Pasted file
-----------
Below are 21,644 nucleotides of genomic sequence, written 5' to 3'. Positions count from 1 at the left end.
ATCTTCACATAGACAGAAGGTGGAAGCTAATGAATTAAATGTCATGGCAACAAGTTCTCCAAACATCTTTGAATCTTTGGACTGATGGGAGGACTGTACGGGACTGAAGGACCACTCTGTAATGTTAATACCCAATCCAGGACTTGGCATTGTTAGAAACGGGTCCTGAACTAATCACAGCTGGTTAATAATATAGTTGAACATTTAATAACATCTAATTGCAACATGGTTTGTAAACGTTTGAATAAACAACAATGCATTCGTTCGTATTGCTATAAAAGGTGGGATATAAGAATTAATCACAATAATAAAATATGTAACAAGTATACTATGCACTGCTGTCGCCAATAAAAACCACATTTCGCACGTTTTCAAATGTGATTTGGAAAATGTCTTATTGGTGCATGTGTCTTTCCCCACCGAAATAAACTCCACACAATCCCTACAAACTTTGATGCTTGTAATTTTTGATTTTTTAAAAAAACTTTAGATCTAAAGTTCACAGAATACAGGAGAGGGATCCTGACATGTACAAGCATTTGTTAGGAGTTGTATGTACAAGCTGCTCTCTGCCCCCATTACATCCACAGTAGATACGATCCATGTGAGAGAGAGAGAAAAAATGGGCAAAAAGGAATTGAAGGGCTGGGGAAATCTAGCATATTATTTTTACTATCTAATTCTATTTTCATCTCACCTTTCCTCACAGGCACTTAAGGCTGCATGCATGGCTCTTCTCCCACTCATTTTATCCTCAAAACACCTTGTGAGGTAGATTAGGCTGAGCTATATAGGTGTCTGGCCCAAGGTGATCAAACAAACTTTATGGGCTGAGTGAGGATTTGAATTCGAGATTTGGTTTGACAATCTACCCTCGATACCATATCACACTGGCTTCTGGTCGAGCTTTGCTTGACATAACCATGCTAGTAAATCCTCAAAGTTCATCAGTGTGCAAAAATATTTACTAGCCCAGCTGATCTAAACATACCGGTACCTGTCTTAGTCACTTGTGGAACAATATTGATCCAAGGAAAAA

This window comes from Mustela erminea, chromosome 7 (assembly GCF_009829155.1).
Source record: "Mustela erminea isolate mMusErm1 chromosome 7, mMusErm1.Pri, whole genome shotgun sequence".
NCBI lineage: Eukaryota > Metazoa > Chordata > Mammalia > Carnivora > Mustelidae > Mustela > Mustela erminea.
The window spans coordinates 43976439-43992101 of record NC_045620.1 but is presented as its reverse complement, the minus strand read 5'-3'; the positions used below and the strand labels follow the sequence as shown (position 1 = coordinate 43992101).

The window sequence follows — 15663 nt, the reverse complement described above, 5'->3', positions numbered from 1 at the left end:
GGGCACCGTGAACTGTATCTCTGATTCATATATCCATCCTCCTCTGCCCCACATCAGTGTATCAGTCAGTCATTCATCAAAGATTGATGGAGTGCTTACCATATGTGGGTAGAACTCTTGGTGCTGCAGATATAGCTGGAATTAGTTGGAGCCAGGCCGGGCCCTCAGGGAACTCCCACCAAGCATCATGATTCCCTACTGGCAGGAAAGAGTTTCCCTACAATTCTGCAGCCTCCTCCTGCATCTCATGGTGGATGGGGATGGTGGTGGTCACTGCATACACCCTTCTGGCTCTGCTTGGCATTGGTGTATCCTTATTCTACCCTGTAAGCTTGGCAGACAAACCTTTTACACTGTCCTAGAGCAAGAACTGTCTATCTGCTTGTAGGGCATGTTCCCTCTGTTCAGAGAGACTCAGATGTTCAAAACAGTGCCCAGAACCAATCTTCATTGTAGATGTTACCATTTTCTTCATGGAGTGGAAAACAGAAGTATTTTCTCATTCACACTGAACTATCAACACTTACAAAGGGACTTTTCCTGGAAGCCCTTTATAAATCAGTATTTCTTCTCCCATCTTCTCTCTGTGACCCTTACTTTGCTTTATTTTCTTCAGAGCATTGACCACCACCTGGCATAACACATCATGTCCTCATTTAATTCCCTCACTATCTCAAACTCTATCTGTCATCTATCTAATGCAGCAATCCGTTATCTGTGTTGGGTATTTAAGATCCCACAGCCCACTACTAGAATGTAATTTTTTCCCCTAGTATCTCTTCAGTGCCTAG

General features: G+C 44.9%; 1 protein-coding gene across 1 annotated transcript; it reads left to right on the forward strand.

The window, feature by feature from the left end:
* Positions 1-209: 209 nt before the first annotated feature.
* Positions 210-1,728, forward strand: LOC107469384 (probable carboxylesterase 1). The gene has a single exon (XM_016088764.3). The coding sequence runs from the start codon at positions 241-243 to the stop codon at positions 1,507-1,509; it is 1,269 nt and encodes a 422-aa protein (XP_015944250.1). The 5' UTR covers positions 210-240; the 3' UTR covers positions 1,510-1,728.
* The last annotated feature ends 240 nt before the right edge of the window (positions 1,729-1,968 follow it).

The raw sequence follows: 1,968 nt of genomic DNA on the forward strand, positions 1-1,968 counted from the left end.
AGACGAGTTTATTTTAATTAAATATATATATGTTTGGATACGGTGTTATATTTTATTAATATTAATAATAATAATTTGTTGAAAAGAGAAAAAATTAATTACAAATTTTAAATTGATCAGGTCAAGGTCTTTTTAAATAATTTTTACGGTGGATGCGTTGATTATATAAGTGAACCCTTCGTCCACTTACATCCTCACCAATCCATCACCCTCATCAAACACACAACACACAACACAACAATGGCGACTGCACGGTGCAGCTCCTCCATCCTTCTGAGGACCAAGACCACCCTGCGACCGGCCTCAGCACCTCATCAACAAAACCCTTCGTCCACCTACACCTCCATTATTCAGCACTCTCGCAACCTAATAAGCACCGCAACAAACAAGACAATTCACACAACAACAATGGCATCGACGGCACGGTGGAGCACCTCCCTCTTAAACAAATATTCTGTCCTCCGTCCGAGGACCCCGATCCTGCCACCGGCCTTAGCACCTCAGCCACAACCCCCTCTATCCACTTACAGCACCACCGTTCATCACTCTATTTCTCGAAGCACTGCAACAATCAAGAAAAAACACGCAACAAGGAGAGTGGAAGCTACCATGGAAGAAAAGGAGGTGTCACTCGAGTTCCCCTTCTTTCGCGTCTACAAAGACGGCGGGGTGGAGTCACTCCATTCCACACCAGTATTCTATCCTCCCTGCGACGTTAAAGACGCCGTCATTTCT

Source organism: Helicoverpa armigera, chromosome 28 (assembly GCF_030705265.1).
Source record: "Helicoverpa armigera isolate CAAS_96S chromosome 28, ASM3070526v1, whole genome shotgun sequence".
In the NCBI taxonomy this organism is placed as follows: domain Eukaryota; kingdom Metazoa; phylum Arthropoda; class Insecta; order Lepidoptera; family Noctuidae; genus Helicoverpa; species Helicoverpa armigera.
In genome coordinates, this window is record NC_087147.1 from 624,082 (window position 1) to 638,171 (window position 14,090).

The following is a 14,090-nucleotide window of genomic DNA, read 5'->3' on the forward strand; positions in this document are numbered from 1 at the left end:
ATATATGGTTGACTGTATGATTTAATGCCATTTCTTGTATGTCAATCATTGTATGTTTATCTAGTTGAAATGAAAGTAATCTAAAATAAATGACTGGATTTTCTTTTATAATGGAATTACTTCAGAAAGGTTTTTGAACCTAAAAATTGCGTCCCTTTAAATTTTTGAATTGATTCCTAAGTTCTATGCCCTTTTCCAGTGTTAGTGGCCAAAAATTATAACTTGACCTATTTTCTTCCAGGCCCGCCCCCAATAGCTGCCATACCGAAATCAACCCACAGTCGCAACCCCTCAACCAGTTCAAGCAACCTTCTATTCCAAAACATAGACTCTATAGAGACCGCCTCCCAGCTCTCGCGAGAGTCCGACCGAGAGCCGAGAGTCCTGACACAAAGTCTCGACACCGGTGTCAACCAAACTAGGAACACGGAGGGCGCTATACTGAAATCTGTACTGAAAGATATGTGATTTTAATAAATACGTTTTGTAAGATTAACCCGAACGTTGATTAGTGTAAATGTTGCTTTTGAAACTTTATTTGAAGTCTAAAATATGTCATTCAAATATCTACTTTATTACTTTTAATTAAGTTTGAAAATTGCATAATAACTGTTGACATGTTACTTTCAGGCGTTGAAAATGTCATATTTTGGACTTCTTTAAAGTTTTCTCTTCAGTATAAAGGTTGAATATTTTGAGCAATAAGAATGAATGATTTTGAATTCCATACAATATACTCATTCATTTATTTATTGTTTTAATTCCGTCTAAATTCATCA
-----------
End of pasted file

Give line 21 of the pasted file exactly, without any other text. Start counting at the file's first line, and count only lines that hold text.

ATATATGGTTGACTGTATGATTTAATGCCATTTCTTGTATGTCAATCATTGTATGTTTATCTAGTTGAAATGAAAGTAATCTAAAATAAATGACTGGATTTTCTTTTATAATGGAATTACTTCAGAAAGGTTTTTGAACCTAAAAATTGCGTCCCTTTAAATTTTTGAATTGATTCCTAAGTTCTATGCCCTTTTCCAGTGTTAGTGGCCAAAAATTATAACTTGACCTATTTTCTTCCAGGCCCGCCCCCAATAGCTGCCATACCGAAATCAACCCACAGTCGCAACCCCTCAACCAGTTCAAGCAACCTTCTATTCCAAAACATAGACTCTATAGAGACCGCCTCCCAGCTCTCGCGAGAGTCCGACCGAGAGCCGAGAGTCCTGACACAAAGTCTCGACACCGGTGTCAACCAAACTAGGAACACGGAGGGCGCTATACTGAAATCTGTACTGAAAGATATGTGATTTTAATAAATACGTTTTGTAAGATTAACCCGAACGTTGATTAGTGTAAATGTTGCTTTTGAAACTTTATTTGAAGTCTAAAATATGTCATTCAAATATCTACTTTATTACTTTTAATTAAGTTTGAAAATTGCATAATAACTGTTGACATGTTACTTTCAGGCGTTGAAAATGTCATATTTTGGACTTCTTTAAAGTTTTCTCTTCAGTATAAAGGTTGAATATTTTGAGCAATAAGAATGAATGATTTTGAATTCCATACAATATACTCATTCATTTATTTATTGTTTTAATTCCGTCTAAATTCATCA